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As the song goes, "Three is a Magic Number" in religion, literature, and philosophy--and for good reason.
Siddhartha can be divided into three parts:
In part 1 (chapters 1-4), Siddhartha could have gone to school, been a student and pampered member of the upper class, but he rejects intellectualism alone as the way of finding wisdom. He also abandons his family, choosing instead his shadow Govinda as partner in his religious journey.
In part 2 (chapters 5-8), Siddhartha could have been a wealthy merchant: he owned a house and possessions. Also, he has a lover, Kamala, who complements him even better than Govinda. Yet, he rejects the world of the senses by leaving her bed.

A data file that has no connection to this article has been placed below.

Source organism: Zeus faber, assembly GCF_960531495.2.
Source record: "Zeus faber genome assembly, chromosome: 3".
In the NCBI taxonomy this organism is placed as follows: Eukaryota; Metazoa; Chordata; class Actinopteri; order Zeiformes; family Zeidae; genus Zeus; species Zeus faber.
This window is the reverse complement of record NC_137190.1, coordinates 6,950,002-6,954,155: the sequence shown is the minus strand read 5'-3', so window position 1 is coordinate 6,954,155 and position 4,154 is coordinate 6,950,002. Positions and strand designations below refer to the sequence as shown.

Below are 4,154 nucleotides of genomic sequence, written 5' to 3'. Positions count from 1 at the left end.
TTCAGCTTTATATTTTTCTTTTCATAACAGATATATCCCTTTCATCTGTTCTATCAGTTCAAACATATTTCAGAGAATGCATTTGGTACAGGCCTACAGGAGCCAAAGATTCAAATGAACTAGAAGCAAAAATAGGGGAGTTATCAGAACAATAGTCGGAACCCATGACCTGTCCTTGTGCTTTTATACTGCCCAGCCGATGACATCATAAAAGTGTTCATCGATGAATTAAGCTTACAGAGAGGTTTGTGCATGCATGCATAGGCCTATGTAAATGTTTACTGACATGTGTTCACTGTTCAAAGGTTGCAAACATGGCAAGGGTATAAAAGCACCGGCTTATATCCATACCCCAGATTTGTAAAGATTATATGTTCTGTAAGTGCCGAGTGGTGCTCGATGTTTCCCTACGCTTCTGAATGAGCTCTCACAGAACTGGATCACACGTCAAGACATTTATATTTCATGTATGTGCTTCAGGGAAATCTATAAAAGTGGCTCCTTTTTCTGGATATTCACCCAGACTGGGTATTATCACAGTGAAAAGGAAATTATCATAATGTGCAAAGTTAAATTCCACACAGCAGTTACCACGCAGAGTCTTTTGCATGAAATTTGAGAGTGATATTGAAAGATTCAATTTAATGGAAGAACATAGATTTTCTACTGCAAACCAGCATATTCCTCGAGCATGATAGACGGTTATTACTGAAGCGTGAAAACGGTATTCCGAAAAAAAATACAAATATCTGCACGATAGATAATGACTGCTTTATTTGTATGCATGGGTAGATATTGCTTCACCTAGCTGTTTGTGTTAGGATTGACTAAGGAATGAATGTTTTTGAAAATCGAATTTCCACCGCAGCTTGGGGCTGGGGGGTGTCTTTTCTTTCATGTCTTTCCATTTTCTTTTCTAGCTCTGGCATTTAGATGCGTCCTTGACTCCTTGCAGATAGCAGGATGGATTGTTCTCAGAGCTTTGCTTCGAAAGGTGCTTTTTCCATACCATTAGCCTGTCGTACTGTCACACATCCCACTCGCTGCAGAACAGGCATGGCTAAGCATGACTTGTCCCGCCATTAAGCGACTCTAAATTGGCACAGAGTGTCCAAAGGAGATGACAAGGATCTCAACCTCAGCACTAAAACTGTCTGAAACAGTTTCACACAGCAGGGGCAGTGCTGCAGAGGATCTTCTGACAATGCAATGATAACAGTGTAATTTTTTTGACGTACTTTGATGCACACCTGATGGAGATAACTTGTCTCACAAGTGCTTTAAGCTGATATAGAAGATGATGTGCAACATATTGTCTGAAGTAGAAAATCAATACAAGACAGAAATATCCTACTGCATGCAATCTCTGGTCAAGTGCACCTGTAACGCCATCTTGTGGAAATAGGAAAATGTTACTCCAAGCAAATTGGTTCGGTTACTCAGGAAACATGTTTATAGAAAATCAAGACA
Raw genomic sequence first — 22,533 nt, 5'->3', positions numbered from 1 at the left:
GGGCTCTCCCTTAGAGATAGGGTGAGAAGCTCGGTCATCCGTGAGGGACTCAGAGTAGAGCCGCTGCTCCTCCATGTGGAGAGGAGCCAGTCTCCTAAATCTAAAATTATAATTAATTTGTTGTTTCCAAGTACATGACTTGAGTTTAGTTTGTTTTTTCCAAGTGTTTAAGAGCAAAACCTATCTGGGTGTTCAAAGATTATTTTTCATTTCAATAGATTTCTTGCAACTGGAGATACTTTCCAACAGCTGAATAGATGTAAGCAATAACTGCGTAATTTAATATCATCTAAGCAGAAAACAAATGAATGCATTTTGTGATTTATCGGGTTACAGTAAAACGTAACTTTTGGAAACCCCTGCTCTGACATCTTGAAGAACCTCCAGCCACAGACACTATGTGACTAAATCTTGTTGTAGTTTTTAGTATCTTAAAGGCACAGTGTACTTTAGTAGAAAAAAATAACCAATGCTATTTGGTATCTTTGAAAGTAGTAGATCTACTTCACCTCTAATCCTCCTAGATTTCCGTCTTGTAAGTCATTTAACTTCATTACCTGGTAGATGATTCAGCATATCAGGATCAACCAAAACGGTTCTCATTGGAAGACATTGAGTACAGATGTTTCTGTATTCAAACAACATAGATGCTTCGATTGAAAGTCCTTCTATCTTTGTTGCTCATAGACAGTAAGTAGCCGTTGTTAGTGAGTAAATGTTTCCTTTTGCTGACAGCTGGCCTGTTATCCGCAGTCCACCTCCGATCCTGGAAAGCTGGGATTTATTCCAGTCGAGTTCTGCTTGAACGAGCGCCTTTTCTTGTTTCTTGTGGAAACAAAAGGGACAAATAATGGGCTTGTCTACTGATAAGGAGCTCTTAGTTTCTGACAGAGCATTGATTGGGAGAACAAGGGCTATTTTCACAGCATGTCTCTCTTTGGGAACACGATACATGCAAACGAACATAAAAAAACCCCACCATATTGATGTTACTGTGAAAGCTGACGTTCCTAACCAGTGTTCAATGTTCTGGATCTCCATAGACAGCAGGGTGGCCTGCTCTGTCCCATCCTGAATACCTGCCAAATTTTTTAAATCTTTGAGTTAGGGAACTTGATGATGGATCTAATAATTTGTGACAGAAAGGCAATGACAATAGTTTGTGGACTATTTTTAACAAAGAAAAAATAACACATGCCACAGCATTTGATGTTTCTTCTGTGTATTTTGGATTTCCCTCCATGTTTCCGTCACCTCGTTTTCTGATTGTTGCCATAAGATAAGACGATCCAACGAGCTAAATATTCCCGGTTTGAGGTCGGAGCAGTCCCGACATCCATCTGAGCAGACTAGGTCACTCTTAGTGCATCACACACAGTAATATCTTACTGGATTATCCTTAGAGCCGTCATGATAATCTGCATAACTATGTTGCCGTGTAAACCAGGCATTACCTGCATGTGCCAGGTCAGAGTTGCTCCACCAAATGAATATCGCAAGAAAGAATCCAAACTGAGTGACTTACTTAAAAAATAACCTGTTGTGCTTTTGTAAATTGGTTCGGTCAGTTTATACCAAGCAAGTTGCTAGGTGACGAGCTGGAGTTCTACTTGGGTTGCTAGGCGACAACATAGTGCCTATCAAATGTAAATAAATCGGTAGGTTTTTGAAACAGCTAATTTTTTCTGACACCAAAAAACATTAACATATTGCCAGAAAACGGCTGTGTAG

In part 3 (chapters 9-12), Siddhartha learns to listen to nature (the river) and thereby achieve nirvana. Siddhartha emulates the old river ferryman Vesuveda here. The old man is a mentor and spiritual guru, yet he holds no spiritual title and has no followers. The river is a symbol of renewal, peace, and the spiritual journey. It's flowing water is symbolic of the inner peace that flows within the spiritual man.
So, to review, here are the places, ideas, and people of import:
1. School - Intellectualism - Govinda
2. Home / bed - Senses (Pleasure) - Kamala
3. Nature / river - Nirvana - Vesuveda
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